Significantly, both my father and Schiller are proud Brooklynites whose explications were made venerating the hapless Bums. While baseball’s overall Jewishness is not team-specific, their theories were developed on Brooklyn playgrounds in part because the Dodgers themselves were plainly Chosen. Rooting for the Dodgers meant embracing their underdog status; years of Bomber conquests made philosophizing de rigueur. Like Ladino and Yiddish, Dodger patois provided its speakers with pride, longing and certainty in an unforgiving world. While the Bronx whooped, Brooklyn wept, “Wait till next year,” like “Next year in Jerusalem” and “We shall overcome,” became a slogan of character and courage. As exile recurred, redemption was reassured. The pinstriped conquerors were quintessential goyim whose victories made stronger believers. When a young Roger Kahn, author of “The Boys of Summer,” beseeched his father, “If the Dodgers had all these good players, why is it that Brooklyn never wins the World Series like the Giants and the Yankees?” he was voicing the Brooklyn version of “[ad mosei? until when?]” a question more sustaining than its answer.
In Brooklyn, where huddled masses and folks on the stoop organized into functionally integrated communities, family, loyalty and disappointment went hand in hand. The immigrant life was neither lonely nor grand. Brooklynites of every color wanted more than they had and baseball helped to ease tension by providing a common center of identification. Under the El and on beaches of Brighton and Coney, over fizzy U-bets and lemon ice, unsung laborers — Italian, Russian, Irish, Polish, German, Jewish, African and Hispanic — sweated through muggy Augusts thirsting for an October pennant. Now, when the Nets trumpet “neighborhood” and “loyalty,” they signal a Brooklyn ethic born of working-class obligations, aspirations and desperations. The Nets join generations of Brooklynites defined more by yearnings than attainments, more accustomed to numbness than the warmth of dreams fulfilled.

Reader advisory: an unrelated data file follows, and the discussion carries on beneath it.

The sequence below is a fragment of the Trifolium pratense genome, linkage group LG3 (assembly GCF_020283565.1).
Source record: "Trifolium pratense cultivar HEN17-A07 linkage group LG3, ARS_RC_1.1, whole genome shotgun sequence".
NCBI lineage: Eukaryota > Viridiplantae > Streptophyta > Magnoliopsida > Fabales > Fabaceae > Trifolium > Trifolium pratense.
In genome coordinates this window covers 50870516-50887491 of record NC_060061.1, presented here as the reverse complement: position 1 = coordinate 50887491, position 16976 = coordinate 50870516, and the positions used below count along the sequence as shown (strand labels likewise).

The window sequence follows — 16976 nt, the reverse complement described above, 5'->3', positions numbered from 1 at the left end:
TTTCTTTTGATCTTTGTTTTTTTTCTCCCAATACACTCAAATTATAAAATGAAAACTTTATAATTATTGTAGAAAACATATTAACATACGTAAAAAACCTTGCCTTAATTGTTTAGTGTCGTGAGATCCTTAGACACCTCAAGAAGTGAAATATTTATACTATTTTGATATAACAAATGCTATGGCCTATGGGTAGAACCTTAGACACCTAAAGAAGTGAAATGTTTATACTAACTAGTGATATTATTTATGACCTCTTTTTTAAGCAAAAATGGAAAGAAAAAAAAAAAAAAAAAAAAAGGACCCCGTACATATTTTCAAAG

The Dodgers enjoyed a disproportionately Jewish fan base not only because their borough’s males were disproportionately circumcised. Jewish youth flocked to Ebbets Field because Dodger pathos was familiar to them from shul. Jewish people were not used to winning and identified strongly with the underdog spirit. According to the psychologist Arthur Janov, mirror neurons in our premotor cortex fire during the performance of an act and when witnessing that same act performed by others. We identify with our team’s performance, says Janov, because we neurologically feel precisely what the players feel. Janov’s Primal Therapy method asserts that re-experiencing repressed pain allows us to reduce suffering by freeing us from its tyranny. Rooting for the Dodgers, to Janov, was a therapeutic endeavor, allowing Jews — and Blacks — an opportunity to access and to integrate their unprocessed legacy of humiliation and sorrow.
Basketball is not baseball, but by taking a bite of the Apple and invoking Dodger ethos, the long humiliated Nets appear to be embracing their Jewish neshama. Rather than suffer as luckless goyim, the franchise will subsist as ordinary Jews, eschewing front-runner fantasy for edgy, underdog destiny. With a brash Jewish developer, rap mogul owner and gutsy, prophetic vision the Nets have arrived home. By trading their pompous red, white and blue for more unassuming hues the Nets appear humbly optimistic. As for what happens when “this is next year,” when “our mouths are filled with laughter,” when we finally “overcome?”Fuhgeddaboudit!
Mendel Horowitz is a rabbi and family therapist in Jerusalem, where he maintains a private practice working with adults and children.